18 September 2019 - Article
Fraud unravels all: Supreme Court in Sharland and Gohil holds that intentional non-disclosure will be material and the presumption is that a final financial order based on fraudulent dishonesty will be set aside.
Mrs Sharland and Mrs Gohil headed to the Supreme Court in June to find out whether their ex-husbands' fraudulent non-disclosure was significant enough to result in the final financial court order in their divorces being revoked. Mr Sharland had a two thirds shareholding in AppSense Ltd, a company which his expert valued at £50m and Mrs Sharland's expert valued at £75m on the basis that there was not a plan for a public sale. The couple reached an agreement in July 2012. Mrs Sharland was to receive just over £10m in cash and properties and a further lump sum of £1.7m and a large percentage of the proceeds of sale of Mr Sharland's shares in AppSense when sold. Mr Sharland was to receive about £5.5m of the marital assets and was to retain the remaining proceeds of sale of the shares. The agreement was subsequently made into a final court order, following a contested trial, even after it was discovered that the husband had intentionally failed to disclose that he had been actively preparing to float his company prior to the agreement, reportedly with a value of $750m – $1bn.
Mrs Sharland applied to overturn the financial order, arguing that she would not have settled on the terms she had agreed, had she known of the IPO. When making the order, the first instance judge ruled that despite Mr Sharland's dishonesty, he would not have made an order different from the agreement, as under its terms, Mrs Sharland received by far the greater share of the liquid assets.
An important distinction between the two cases heard together by the Supreme Court, is that Mrs Gohil's appeal related to a final financial order which was made despite her having concerns prior to reaching the agreement about whether her husband had fully disclosed his assets. Mr Gohil had disclosed that his assets were worth just over £300,000. Mrs Gohil went ahead and compromised her claims in order to achieve finality, settling for £270,000. The financial order recorded as a recital that Mrs Gohil believed that Mr Gohil had not provided full and frank disclosure. Three years later Mr Gohil was convicted of fraud and money laundering to the tune of £25m and sentenced to 10 years' imprisonment. Mrs Gohil then applied to set aside the financial order.
The principal legal consideration for the Supreme Court in both cases was whether an order made in the absence of full and frank disclosure should only be set aside in cases where the court would have made a substantially different order if proper disclosure had in fact taken place.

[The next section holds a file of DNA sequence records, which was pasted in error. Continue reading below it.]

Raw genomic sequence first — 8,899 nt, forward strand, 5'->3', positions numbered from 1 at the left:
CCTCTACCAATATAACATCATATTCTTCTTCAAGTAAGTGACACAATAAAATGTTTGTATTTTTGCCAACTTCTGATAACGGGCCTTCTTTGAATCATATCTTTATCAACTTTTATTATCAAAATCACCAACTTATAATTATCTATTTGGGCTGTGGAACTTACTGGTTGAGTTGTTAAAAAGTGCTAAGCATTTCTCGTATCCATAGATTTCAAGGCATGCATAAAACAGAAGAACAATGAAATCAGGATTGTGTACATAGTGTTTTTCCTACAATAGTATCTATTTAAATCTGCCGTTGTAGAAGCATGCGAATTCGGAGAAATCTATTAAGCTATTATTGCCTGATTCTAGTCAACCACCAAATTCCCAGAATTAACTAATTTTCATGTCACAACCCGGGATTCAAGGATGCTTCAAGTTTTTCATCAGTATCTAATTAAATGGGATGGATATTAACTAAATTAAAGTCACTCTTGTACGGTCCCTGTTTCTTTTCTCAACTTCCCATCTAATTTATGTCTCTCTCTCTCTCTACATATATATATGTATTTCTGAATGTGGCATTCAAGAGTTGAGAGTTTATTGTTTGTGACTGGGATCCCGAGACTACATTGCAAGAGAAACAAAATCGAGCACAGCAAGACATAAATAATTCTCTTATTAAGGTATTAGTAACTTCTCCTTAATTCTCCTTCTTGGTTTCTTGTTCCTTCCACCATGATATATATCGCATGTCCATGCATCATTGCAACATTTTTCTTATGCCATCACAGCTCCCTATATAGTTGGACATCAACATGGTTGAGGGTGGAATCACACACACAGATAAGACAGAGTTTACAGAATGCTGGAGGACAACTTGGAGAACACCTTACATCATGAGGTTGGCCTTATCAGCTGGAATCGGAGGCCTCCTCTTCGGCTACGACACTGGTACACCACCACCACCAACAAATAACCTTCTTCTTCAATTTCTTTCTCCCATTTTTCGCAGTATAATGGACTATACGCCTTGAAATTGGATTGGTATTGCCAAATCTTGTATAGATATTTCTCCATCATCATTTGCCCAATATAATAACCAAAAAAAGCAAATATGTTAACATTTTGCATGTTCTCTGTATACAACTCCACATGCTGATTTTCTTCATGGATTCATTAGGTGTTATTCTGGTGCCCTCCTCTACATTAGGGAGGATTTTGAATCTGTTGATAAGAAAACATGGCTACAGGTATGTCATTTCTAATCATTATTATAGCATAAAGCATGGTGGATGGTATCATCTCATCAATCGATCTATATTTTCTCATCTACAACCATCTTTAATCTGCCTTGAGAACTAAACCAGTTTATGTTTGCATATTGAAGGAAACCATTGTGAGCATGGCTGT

The Supreme Court has ruled in favour of both wives, overturning the Court of Appeal decisions and has remitted both cases back for re-trials because in each case the husband's disclosure was fraudulently dishonest.
The principle of full and frank disclosure was at stake in these cases. These judgments recognise the importance of the legal maxim that 'fraud unravels all', whilst still preserving the possibility that honest misrepresentation can also result in final financial orders being overturned. However, not all instances of non-disclosure in divorce will result in such orders being set aside. It will depend upon whether the non-disclosure is material to the decision of the court. In cases involving fraud, the victim will nearly always have a right to redress and the burden of proof will be with the perpetrator to show that a reasonable person would not have been influenced by the lies, or that the court would not have made a different order. Conversely, in cases involving inadvertent non-disclosure no such presumption will apply and the burden will be on the party seeking to overturn the order.
Whilst emphasising that in family cases the Court must carry out its statutory obligations to consider whether an agreement is fair, the Supreme Court also recognises that the court now encourages parties to enter into agreements to resolve their financial issues on divorce. Lady Hale said in Sharland that the family court will be influenced by such agreements. However, she emphasised that 'a court cannot make a consent order without valid consent of the parties. If there is a reason which vitiates a party's consent, then there may also be good reason to set aside the order'. One vitiating circumstance is that the agreement was reached on the basis of false information, as in these cases.
There are a number of cases involving non-disclosure waiting in the wings for these judgments. The Supreme Court may have fired the starting gun for those cases and a flood of other re-trials may follow where one party has deliberately withheld or hidden financial and other information in their divorce. This may be especially so for some ex-spouses who may have been pressurised into signing a waiver to disclosure as the Supreme Court in Gohil said that one spouse cannot exonerate another spouse from the duty to give full and honest financial information. Furthermore, the route to setting aside financial orders on divorce may now become easier. Clear guidance (and the recommendation for statutory reform) has been given in Gohil that set aside applications should be made to the first instance court, rather than by way of an appeal.
With both cases being sent back for re-hearing, it will be interesting to see what Mrs Sharland and Mrs Gohil can achieve, second time around, but this time, knowing the full facts.